Of course much has changed since the last poll. The handheld sector – at least that’s being counted – is programmable and almost entirely dominated by the original Game Boy. Competitors have nearly completely faded out of sight and this would be the state of things for the rest of our numbers at the moment. Hard to tell whether the revenue reflects wholesale or retail sales, but either way the static market had seen a drastic reduction in relevance nearly two decades after their introduction.

Handheld Console Revenue (Unspecified): $102 Million (1998 Key Trends in the Video Game Industry)

Handheld Game Revenue (Unspecified): $113 Million (1998 Key Trends in the Video Game Industry)

The market suffered an even greater slump in the following year. There really was little compelling reason to own a Game Boy or any dedicated handheld console beyond the back catalog, and that in itself was little incentive for repeat buying. This was the case in the United States at least. In Japan the release of Pocket Monsters Blue had completely reinvigorated the Game Boy market, but it would take two more years to reach American shores. In the meantime, the market would remain a consistent money maker at extremely little cost.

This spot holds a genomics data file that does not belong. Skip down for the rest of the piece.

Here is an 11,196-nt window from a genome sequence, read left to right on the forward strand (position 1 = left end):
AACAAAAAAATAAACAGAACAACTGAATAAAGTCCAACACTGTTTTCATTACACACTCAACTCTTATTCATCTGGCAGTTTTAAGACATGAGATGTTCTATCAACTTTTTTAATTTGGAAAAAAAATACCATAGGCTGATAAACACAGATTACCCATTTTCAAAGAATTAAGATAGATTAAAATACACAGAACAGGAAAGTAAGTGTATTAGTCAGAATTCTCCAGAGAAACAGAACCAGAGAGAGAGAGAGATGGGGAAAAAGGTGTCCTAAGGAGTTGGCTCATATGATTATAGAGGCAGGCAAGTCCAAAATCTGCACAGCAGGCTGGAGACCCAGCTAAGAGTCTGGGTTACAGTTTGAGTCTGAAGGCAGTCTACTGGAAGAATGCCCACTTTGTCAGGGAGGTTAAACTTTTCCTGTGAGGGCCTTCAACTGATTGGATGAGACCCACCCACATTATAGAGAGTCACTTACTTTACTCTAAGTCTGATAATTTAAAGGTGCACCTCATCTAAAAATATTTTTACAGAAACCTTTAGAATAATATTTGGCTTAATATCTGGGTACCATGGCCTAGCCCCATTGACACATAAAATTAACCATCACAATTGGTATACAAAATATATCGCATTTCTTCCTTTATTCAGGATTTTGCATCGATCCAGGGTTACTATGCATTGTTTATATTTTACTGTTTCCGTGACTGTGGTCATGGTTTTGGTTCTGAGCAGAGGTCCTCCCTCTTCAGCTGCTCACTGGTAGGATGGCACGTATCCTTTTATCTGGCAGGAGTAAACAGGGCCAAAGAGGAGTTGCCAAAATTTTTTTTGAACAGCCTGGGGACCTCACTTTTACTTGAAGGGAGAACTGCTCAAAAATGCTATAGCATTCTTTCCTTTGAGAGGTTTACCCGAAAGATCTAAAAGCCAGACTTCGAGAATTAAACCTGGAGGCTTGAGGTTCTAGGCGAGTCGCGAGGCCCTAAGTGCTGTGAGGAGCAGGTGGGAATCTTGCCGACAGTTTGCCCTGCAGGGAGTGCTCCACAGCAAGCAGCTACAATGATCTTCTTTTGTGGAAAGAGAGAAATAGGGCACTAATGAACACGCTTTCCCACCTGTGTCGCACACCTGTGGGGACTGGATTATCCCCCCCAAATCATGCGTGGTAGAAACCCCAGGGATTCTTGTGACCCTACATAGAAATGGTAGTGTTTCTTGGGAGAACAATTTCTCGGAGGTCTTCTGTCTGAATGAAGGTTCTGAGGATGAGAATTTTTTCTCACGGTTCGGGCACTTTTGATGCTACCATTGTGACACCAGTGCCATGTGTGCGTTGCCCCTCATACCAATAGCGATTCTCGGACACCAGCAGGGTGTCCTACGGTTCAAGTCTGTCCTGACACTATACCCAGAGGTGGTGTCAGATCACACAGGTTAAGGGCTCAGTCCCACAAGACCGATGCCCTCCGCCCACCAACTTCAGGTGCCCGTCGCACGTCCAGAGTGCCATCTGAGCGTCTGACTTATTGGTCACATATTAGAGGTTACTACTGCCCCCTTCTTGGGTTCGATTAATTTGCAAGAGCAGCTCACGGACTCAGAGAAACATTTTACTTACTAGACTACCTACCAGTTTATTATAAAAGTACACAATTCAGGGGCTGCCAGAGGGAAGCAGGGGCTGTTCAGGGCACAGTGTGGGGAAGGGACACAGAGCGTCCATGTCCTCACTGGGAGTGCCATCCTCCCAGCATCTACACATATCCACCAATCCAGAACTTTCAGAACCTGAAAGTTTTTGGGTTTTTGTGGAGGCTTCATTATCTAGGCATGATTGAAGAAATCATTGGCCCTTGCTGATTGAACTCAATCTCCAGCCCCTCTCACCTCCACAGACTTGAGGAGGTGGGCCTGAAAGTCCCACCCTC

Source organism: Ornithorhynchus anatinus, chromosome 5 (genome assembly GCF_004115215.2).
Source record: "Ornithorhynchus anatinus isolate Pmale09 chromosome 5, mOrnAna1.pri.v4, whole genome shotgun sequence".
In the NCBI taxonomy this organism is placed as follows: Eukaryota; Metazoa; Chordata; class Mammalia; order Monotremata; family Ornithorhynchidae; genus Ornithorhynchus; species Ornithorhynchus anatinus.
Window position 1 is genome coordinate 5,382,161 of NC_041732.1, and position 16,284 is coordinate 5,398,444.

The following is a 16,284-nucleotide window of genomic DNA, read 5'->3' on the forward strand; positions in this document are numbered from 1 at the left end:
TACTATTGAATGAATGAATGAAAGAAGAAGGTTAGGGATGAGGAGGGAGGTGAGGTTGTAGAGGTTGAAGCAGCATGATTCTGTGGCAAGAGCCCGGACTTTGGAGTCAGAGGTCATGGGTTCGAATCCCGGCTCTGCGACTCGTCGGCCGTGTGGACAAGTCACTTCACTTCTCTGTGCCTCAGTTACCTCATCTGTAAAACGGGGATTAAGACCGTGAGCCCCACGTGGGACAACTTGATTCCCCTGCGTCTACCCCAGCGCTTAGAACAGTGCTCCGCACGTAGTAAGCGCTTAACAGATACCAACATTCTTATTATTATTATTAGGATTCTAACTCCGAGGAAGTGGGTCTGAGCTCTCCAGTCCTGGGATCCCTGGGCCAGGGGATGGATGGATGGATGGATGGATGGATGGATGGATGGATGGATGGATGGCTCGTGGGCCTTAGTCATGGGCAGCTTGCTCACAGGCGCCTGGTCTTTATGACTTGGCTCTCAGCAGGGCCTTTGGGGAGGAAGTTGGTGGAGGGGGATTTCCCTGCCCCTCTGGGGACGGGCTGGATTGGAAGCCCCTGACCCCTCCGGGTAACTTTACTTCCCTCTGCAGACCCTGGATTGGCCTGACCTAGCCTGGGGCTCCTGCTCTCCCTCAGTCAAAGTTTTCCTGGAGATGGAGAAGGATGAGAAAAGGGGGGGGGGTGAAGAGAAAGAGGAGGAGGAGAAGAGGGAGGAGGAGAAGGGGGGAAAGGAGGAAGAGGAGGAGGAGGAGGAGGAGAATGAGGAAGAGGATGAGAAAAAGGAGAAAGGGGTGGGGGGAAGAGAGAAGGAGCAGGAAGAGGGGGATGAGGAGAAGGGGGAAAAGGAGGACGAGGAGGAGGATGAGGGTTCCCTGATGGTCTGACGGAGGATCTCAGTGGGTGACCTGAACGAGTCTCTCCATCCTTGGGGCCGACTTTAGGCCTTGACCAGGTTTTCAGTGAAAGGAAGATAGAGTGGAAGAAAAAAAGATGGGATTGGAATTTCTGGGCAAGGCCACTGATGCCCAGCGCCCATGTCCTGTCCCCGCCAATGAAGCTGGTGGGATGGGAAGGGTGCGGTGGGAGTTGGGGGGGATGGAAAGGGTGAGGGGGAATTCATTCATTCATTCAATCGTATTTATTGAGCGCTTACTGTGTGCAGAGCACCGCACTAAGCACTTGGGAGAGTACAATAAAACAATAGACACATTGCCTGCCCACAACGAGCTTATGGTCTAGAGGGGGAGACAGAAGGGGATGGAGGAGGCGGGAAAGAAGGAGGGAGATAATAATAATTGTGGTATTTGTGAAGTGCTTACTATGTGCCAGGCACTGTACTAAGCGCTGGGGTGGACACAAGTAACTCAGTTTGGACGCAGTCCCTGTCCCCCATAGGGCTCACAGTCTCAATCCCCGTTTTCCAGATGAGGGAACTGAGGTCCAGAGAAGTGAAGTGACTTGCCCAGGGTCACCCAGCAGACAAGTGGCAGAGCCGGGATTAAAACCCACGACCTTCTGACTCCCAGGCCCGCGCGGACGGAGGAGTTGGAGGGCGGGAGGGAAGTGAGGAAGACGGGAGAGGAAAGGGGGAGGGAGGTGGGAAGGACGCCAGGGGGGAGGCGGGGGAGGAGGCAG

Handheld Console Revenue (Unspecified): $109 Million (1998 Key Trends in the Video Game Industry)

Handheld Game Revenue (Unspecified): $125 Million (1998 Key Trends in the Video Game Industry)

Cutting off right before the Pokémon revolution, the market barely moved its needle even with the release of some impressive late-era Game Boy games in that year. It was fine and dandy to have good Donkey Kong Land games and Game and Watch Gallery releases, but much of the original flavor of the Game Boy had been lost. While the numbers for handhelds currently ends here, do not be surprised if we revise this section and handhelds explode in the final two years of the millennium.

 


Thanks very much for checking out this article! Those who make it to the end are especially beautiful.

As mentioned at the start, this article is only the beginning of applying well-sourced research to bigger stories about the video game industry. Feel free to take this data and do what you please with it, contact us with further information or any questions, or just keep it in the back of your mind when discussing video game history.

Special thanks to Alex Smith of They Create Worlds for providing many of the rare market research materials for the information reproduced here.

All the best from us here at Gaming Alexandria!

About Ethan Johnson

Ethan Johnson researches all ends of gaming out of Chicago, IL. He is the creator of The History of How We Play, the blog and video series.